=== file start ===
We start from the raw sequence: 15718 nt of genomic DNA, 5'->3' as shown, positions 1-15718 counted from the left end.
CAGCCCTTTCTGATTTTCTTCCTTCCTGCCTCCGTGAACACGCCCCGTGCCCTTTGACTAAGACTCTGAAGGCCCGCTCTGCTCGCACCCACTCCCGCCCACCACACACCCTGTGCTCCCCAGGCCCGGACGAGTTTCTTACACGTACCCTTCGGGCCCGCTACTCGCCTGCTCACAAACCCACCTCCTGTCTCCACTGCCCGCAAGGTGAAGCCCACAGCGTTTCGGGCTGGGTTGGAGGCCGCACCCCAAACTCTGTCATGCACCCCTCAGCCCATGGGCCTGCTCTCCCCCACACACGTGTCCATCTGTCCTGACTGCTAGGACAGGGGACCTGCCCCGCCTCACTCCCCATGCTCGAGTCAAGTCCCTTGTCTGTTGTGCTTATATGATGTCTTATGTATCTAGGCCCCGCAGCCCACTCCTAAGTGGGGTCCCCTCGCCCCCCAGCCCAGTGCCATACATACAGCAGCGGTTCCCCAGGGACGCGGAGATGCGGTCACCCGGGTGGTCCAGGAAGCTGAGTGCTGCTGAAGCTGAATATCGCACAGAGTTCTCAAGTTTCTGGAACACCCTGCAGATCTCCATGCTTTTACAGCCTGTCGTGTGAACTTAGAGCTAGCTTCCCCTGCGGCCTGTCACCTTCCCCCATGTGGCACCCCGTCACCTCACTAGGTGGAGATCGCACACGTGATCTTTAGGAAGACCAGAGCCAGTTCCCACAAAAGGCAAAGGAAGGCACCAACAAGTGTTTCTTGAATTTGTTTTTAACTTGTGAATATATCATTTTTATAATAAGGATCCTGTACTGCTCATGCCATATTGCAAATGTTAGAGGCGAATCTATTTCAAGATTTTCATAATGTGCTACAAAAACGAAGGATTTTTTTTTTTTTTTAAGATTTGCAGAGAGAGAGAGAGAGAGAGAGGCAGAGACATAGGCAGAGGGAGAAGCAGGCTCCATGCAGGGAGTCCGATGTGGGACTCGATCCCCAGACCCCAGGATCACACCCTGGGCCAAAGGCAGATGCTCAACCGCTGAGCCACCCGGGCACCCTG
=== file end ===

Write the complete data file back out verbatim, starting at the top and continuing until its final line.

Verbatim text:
We start from the raw sequence: 15718 nt of genomic DNA, 5'->3' as shown, positions 1-15718 counted from the left end.
CAGCCCTTTCTGATTTTCTTCCTTCCTGCCTCCGTGAACACGCCCCGTGCCCTTTGACTAAGACTCTGAAGGCCCGCTCTGCTCGCACCCACTCCCGCCCACCACACACCCTGTGCTCCCCAGGCCCGGACGAGTTTCTTACACGTACCCTTCGGGCCCGCTACTCGCCTGCTCACAAACCCACCTCCTGTCTCCACTGCCCGCAAGGTGAAGCCCACAGCGTTTCGGGCTGGGTTGGAGGCCGCACCCCAAACTCTGTCATGCACCCCTCAGCCCATGGGCCTGCTCTCCCCCACACACGTGTCCATCTGTCCTGACTGCTAGGACAGGGGACCTGCCCCGCCTCACTCCCCATGCTCGAGTCAAGTCCCTTGTCTGTTGTGCTTATATGATGTCTTATGTATCTAGGCCCCGCAGCCCACTCCTAAGTGGGGTCCCCTCGCCCCCCAGCCCAGTGCCATACATACAGCAGCGGTTCCCCAGGGACGCGGAGATGCGGTCACCCGGGTGGTCCAGGAAGCTGAGTGCTGCTGAAGCTGAATATCGCACAGAGTTCTCAAGTTTCTGGAACACCCTGCAGATCTCCATGCTTTTACAGCCTGTCGTGTGAACTTAGAGCTAGCTTCCCCTGCGGCCTGTCACCTTCCCCCATGTGGCACCCCGTCACCTCACTAGGTGGAGATCGCACACGTGATCTTTAGGAAGACCAGAGCCAGTTCCCACAAAAGGCAAAGGAAGGCACCAACAAGTGTTTCTTGAATTTGTTTTTAACTTGTGAATATATCATTTTTATAATAAGGATCCTGTACTGCTCATGCCATATTGCAAATGTTAGAGGCGAATCTATTTCAAGATTTTCATAATGTGCTACAAAAACGAAGGATTTTTTTTTTTTTTTAAGATTTGCAGAGAGAGAGAGAGAGAGAGAGGCAGAGACATAGGCAGAGGGAGAAGCAGGCTCCATGCAGGGAGTCCGATGTGGGACTCGATCCCCAGACCCCAGGATCACACCCTGGGCCAAAGGCAGATGCTCAACCGCTGAGCCACCCGGGCACCCTG